One of the most important campaigns led by Hill was his campaign against the discriminatory practices of the International Ladies' Garment Workers' Union (ILGWU). Despite the fact that the ILGWU had cooperated with the NAACP with respect to desegregation of union locals in the South, as late as the early 1960s, there were still no African-American nor Puerto Rican officers or executive board members in the ILGWU in its New York City base; the ILGWU was of particular importance because of its major role in the Liberal Party of New York. Hill played a key role in taking on a complaint against Local 10 of the ILGWU of an African American cutter, Ernest Holmes, who had been repeatedly prevented from joining the cutters' union, thereby receiving lower wages and denied the health and welfare benefits associated with union membership. Hill alleged that the ILGWU restricted African American and Puerto Rican workers to low paying jobs. In 1962, the New York State Commission for Human Rights found that Local 10 had violated the state antidiscrimination law; the ILGWU launched a public relations campaign alleging partisanship on the part of the Republican appointed Commission in response and did little to solve the problem. Writing in New Politics, a leading ILGWU official, Gus Taylor, attempted to show that there were African Americans and Puerto Ricans in the union. Adam Clayton Powell Jr. held Congressional hearings in the House Committee on Education and Labor on the ILGWU practices in 1962. Hill testified at the hearings, criticizing David Dubinsky for his governance of the ILGWU. Even though Hill was Jewish, allegations of anti-semitism were made with respect to the NAACP critique of the ILGWU. Changes to the ILGWU only came about slowly, especially after the retirement of Dubinsky in 1966.[citation needed]

Alleged FBI informant[edit]

Research published in Labor History by historian Christopher Phelps holds that Hill was an informer for the Federal Bureau of Investigation on socialists he knew in the 1940s. Documents between high-level FBI officials referred to a male subject with a short redacted surname in New York who was an "SWP member during the period 1943-1949," the period in which Hill belonged to the Socialist Workers Party, and who in 1962 was "currently employed by the NAACP as a labor relations official," when there was no other labor official at the NAACP; the FBI documents state that the subject was "contacted on several occasions by New York Agents and has been cooperative" and furnished "information on individuals that were in the SWP during the time he was a member."[2][3] Other prominent NAACP officials, Phelps states, including Thurgood Marshall, Walter White, and Roy Wilkins are known to have cooperated with the FBI in its actions against the Civil Rights Congress and Communist Party.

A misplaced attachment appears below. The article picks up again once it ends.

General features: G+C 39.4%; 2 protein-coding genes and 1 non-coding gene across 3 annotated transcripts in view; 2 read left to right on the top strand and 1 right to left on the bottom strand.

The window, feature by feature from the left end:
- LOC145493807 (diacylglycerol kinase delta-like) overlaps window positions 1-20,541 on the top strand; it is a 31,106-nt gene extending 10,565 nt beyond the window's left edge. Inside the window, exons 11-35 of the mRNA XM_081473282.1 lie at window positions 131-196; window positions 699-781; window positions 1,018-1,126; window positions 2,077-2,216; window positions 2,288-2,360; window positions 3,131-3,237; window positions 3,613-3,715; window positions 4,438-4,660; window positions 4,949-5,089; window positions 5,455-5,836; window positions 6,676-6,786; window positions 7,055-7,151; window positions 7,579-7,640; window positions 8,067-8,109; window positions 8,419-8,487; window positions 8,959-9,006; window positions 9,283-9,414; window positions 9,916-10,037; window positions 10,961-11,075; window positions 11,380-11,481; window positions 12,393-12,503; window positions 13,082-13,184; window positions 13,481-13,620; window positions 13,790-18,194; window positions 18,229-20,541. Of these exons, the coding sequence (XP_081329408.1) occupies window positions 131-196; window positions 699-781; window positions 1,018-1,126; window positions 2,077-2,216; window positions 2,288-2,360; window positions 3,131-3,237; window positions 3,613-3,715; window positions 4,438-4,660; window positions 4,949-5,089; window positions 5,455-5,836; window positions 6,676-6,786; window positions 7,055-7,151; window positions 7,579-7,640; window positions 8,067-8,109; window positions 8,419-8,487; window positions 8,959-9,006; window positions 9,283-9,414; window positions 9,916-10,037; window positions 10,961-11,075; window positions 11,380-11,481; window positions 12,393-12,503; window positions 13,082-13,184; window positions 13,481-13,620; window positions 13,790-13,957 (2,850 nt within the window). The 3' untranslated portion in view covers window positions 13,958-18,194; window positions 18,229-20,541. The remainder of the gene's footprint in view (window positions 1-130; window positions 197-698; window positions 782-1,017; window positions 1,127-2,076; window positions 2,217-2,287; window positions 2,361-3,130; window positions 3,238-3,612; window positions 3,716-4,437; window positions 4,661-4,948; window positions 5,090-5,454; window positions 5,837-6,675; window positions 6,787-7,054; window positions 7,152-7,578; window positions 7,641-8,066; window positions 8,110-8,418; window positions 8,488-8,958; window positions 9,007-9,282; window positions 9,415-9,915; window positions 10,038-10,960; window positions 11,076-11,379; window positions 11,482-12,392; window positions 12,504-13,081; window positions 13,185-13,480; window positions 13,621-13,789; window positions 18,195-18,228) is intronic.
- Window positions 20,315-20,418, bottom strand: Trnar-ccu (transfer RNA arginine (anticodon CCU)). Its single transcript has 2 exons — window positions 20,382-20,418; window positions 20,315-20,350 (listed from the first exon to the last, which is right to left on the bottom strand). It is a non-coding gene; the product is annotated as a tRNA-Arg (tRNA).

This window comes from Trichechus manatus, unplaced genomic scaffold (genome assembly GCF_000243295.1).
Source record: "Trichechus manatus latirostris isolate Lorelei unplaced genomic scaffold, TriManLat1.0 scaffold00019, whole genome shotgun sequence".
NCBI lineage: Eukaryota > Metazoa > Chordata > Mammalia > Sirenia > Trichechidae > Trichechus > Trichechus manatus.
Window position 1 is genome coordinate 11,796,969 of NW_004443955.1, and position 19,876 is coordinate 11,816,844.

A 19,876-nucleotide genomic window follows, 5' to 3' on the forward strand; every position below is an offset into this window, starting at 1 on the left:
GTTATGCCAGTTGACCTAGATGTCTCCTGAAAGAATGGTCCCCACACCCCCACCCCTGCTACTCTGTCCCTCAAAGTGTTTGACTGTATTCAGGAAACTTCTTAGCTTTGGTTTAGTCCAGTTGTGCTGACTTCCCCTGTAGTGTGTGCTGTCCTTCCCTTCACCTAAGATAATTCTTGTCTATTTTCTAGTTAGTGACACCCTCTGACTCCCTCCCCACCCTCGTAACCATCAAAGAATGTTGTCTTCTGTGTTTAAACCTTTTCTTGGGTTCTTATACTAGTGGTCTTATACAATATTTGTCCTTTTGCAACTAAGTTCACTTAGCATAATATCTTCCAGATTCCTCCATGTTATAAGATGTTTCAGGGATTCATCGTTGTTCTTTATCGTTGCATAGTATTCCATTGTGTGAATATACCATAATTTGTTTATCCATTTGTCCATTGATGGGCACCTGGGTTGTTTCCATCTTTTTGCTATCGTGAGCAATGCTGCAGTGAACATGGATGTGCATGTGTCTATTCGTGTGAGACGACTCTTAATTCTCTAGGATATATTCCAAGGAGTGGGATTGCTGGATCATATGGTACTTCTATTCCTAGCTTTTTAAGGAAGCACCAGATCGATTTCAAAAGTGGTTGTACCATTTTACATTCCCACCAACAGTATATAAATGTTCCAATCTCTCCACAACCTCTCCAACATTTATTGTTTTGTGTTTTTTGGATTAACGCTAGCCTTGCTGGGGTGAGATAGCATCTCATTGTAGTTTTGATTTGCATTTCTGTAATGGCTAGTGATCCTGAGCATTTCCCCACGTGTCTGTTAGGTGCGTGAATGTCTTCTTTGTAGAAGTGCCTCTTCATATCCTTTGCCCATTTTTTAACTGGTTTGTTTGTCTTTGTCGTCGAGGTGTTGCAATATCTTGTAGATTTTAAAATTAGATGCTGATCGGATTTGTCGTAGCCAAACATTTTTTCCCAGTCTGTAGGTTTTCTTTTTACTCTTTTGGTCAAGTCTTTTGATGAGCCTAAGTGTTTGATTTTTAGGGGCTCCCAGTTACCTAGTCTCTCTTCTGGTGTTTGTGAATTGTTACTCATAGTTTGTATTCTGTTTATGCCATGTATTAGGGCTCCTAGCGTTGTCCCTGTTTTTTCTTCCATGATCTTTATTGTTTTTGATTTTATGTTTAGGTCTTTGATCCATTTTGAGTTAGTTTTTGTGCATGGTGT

However, the allegations against Hill have been seriously disputed by many academics. [4]


Hill died on August 21, 2004 after a long illness, his death was announced by the University of Wisconsin. It was at the University of Wisconsin where Hill was an emeritus professor of Afro-American studies. Hill was preceded in death by his wife, Mary Lydon, in 2001. [5]


  • Anger and Beyond: The Negro Writer in the United States. Ed. Herbert Hill. New York: Harper & Row, 1966.
  • The AFL-CIO and the black worker : Twenty five years after the merger. Alexandria, Virginia: National Association of Human Rights Workers, 1982.
  • Black Labor and the American Legal System: Race, Work, and the Law. Madison: University of Wisconsin Press, 1985 ed.
  • Race in America : The struggle for equality. Eds. Herbert Hill & James E. Jones Jr. Madison: University of Wisconsin Press, 1993.



  1. ^ [ http://biography.yourdictionary.com/herbert-hill biography.yourdictionary.com]
  2. ^ Phelps, Christopher (2012-11-01). "Herbert Hill and the Federal Bureau of Investigation". Labor History. 53 (4): 561–570. doi:10.1080/0023656X.2012.732757. ISSN 0023-656X.
  3. ^ "1960s US civil rights official revealed as FBI informer," University of Nottingham, Media Relations
  4. ^ "Was Herbert Hill, NAACP's Labor Secretary, an FBI informer? – LAWCHA". Retrieved 2019-06-03. Cite web requires |website= (help)
  5. ^ "Herbert Hill, link between civil rights, labor issues, dead at 80". news.wisc.edu. Retrieved 2019-06-03.

Sources used: New York Times obituary, University of Wisconsin Faculty Document 1824 and articles by and about Herbert Hill in New Politics (magazine) including memorial articles by Stephen Steinberg, Michael Meyers and Gilbert Jonas.